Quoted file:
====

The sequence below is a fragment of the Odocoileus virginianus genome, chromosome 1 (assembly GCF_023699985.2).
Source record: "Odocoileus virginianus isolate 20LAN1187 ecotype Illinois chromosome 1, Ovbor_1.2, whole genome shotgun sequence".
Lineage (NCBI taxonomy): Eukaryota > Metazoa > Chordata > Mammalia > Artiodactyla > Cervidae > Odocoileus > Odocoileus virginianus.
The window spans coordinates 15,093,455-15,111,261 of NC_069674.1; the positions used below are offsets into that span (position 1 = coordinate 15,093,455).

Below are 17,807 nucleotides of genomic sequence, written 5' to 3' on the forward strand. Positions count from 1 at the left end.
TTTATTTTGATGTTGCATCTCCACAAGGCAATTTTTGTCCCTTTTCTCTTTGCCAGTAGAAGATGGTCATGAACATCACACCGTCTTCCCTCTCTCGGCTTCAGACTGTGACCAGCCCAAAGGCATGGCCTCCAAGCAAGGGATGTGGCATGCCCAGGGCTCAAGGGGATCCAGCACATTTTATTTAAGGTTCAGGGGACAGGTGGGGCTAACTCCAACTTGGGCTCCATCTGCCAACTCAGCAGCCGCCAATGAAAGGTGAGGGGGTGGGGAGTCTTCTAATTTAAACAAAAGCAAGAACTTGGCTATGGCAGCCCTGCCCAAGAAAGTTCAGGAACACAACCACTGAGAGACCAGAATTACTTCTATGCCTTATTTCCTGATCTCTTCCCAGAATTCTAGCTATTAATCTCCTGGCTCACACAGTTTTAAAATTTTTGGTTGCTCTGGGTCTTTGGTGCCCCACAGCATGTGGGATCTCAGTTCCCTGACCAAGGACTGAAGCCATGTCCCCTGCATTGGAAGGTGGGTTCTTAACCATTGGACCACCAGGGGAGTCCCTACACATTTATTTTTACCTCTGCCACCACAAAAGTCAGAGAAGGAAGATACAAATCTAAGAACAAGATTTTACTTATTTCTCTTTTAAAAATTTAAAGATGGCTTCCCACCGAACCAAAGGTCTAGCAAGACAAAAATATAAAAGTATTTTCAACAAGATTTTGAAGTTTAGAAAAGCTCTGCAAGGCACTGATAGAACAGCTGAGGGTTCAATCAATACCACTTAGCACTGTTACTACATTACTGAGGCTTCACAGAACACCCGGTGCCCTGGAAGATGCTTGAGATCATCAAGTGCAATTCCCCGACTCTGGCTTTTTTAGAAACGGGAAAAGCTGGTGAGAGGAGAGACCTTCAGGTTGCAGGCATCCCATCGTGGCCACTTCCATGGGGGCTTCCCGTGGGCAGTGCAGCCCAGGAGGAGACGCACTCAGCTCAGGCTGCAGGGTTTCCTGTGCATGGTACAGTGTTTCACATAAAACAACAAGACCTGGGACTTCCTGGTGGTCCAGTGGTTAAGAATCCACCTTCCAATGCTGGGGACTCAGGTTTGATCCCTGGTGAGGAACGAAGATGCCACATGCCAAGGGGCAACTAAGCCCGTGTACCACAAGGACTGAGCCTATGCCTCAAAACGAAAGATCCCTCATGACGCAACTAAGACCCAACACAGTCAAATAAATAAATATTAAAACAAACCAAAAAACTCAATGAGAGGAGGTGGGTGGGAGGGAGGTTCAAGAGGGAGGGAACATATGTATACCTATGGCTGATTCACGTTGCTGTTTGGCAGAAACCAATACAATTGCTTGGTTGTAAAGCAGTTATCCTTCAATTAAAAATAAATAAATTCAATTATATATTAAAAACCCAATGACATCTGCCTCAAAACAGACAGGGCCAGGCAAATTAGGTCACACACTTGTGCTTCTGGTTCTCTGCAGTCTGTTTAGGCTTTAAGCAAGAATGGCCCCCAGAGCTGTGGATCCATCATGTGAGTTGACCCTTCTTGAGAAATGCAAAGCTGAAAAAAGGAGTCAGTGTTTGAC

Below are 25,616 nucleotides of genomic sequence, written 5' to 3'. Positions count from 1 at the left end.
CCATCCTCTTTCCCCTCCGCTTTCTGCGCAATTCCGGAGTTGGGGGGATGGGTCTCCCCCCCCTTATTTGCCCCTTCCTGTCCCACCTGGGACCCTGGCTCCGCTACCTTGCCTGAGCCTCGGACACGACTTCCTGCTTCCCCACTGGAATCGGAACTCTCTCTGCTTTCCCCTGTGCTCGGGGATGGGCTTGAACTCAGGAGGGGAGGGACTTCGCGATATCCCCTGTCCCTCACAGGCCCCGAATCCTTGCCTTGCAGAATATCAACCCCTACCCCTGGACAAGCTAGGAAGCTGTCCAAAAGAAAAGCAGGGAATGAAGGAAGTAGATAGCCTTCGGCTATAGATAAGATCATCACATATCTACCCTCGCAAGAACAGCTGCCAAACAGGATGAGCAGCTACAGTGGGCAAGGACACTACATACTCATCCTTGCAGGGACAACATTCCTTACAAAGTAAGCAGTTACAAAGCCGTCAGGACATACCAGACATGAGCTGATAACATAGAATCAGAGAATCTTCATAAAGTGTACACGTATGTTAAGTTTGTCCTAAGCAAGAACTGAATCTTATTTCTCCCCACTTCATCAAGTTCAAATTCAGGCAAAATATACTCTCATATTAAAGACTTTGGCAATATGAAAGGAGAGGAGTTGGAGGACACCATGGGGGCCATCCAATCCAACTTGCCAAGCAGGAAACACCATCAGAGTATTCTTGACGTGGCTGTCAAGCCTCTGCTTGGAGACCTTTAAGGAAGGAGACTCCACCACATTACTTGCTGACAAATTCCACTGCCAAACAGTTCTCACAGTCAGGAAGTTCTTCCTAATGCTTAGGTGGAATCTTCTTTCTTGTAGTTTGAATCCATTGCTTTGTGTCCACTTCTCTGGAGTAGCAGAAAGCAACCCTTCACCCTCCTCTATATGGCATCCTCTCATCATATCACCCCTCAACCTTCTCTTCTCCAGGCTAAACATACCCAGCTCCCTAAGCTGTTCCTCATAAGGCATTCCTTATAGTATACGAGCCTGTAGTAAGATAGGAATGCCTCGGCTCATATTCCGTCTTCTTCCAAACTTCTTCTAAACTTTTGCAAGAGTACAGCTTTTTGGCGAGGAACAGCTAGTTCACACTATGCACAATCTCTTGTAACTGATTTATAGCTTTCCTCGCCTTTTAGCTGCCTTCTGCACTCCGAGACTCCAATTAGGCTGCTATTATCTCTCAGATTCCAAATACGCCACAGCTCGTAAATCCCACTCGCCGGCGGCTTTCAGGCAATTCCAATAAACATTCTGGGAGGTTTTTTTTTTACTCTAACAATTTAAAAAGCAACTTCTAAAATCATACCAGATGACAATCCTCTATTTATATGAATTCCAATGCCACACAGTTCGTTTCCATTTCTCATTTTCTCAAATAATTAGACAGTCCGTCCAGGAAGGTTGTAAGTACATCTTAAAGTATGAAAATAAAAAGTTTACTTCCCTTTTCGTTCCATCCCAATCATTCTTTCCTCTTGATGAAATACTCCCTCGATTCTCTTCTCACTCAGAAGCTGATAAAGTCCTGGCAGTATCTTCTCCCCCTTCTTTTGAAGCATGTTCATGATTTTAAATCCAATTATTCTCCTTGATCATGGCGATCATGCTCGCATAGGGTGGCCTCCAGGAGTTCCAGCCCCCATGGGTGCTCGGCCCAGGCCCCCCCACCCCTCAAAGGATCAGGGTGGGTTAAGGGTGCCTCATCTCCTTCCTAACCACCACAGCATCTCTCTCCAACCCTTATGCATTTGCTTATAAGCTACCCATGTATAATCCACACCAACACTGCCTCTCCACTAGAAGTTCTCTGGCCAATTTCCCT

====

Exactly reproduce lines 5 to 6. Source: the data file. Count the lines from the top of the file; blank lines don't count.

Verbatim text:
Below are 17,807 nucleotides of genomic sequence, written 5' to 3' on the forward strand. Positions count from 1 at the left end.
TTTATTTTGATGTTGCATCTCCACAAGGCAATTTTTGTCCCTTTTCTCTTTGCCAGTAGAAGATGGTCATGAACATCACACCGTCTTCCCTCTCTCGGCTTCAGACTGTGACCAGCCCAAAGGCATGGCCTCCAAGCAAGGGATGTGGCATGCCCAGGGCTCAAGGGGATCCAGCACATTTTATTTAAGGTTCAGGGGACAGGTGGGGCTAACTCCAACTTGGGCTCCATCTGCCAACTCAGCAGCCGCCAATGAAAGGTGAGGGGGTGGGGAGTCTTCTAATTTAAACAAAAGCAAGAACTTGGCTATGGCAGCCCTGCCCAAGAAAGTTCAGGAACACAACCACTGAGAGACCAGAATTACTTCTATGCCTTATTTCCTGATCTCTTCCCAGAATTCTAGCTATTAATCTCCTGGCTCACACAGTTTTAAAATTTTTGGTTGCTCTGGGTCTTTGGTGCCCCACAGCATGTGGGATCTCAGTTCCCTGACCAAGGACTGAAGCCATGTCCCCTGCATTGGAAGGTGGGTTCTTAACCATTGGACCACCAGGGGAGTCCCTACACATTTATTTTTACCTCTGCCACCACAAAAGTCAGAGAAGGAAGATACAAATCTAAGAACAAGATTTTACTTATTTCTCTTTTAAAAATTTAAAGATGGCTTCCCACCGAACCAAAGGTCTAGCAAGACAAAAATATAAAAGTATTTTCAACAAGATTTTGAAGTTTAGAAAAGCTCTGCAAGGCACTGATAGAACAGCTGAGGGTTCAATCAATACCACTTAGCACTGTTACTACATTACTGAGGCTTCACAGAACACCCGGTGCCCTGGAAGATGCTTGAGATCATCAAGTGCAATTCCCCGACTCTGGCTTTTTTAGAAACGGGAAAAGCTGGTGAGAGGAGAGACCTTCAGGTTGCAGGCATCCCATCGTGGCCACTTCCATGGGGGCTTCCCGTGGGCAGTGCAGCCCAGGAGGAGACGCACTCAGCTCAGGCTGCAGGGTTTCCTGTGCATGGTACAGTGTTTCACATAAAACAACAAGACCTGGGACTTCCTGGTGGTCCAGTGGTTAAGAATCCACCTTCCAATGCTGGGGACTCAGGTTTGATCCCTGGTGAGGAACGAAGATGCCACATGCCAAGGGGCAACTAAGCCCGTGTACCACAAGGACTGAGCCTATGCCTCAAAACGAAAGATCCCTCATGACGCAACTAAGACCCAACACAGTCAAATAAATAAATATTAAAACAAACCAAAAAACTCAATGAGAGGAGGTGGGTGGGAGGGAGGTTCAAGAGGGAGGGAACATATGTATACCTATGGCTGATTCACGTTGCTGTTTGGCAGAAACCAATACAATTGCTTGGTTGTAAAGCAGTTATCCTTCAATTAAAAATAAATAAATTCAATTATATATTAAAAACCCAATGACATCTGCCTCAAAACAGACAGGGCCAGGCAAATTAGGTCACACACTTGTGCTTCTGGTTCTCTGCAGTCTGTTTAGGCTTTAAGCAAGAATGGCCCCCAGAGCTGTGGATCCATCATGTGAGTTGACCCTTCTTGAGAAATGCAAAGCTGAAAAAAGGAGTCAGTGTTTGAC